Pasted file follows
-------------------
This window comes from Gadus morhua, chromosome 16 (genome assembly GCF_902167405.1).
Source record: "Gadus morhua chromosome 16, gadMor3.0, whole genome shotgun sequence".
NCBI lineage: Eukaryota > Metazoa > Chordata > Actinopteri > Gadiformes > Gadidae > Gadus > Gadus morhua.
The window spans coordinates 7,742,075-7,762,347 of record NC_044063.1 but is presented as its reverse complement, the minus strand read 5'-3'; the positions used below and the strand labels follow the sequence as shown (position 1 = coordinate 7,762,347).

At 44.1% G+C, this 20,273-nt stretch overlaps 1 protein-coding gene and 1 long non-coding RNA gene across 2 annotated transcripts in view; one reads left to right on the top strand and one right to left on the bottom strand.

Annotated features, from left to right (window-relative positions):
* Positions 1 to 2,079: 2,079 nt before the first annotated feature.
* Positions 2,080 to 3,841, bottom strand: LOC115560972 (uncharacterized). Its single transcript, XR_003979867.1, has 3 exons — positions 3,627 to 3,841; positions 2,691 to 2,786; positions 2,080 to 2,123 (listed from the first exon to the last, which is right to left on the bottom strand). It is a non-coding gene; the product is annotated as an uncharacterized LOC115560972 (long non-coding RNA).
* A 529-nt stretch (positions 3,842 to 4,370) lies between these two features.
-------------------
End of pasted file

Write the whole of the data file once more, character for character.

This window comes from Gadus morhua, chromosome 16 (genome assembly GCF_902167405.1).
Source record: "Gadus morhua chromosome 16, gadMor3.0, whole genome shotgun sequence".
NCBI lineage: Eukaryota > Metazoa > Chordata > Actinopteri > Gadiformes > Gadidae > Gadus > Gadus morhua.
The window spans coordinates 7,742,075-7,762,347 of record NC_044063.1 but is presented as its reverse complement, the minus strand read 5'-3'; the positions used below and the strand labels follow the sequence as shown (position 1 = coordinate 7,762,347).

At 44.1% G+C, this 20,273-nt stretch overlaps 1 protein-coding gene and 1 long non-coding RNA gene across 2 annotated transcripts in view; one reads left to right on the top strand and one right to left on the bottom strand.

Annotated features, from left to right (window-relative positions):
* Positions 1 to 2,079: 2,079 nt before the first annotated feature.
* Positions 2,080 to 3,841, bottom strand: LOC115560972 (uncharacterized). Its single transcript, XR_003979867.1, has 3 exons — positions 3,627 to 3,841; positions 2,691 to 2,786; positions 2,080 to 2,123 (listed from the first exon to the last, which is right to left on the bottom strand). It is a non-coding gene; the product is annotated as an uncharacterized LOC115560972 (long non-coding RNA).
* A 529-nt stretch (positions 3,842 to 4,370) lies between these two features.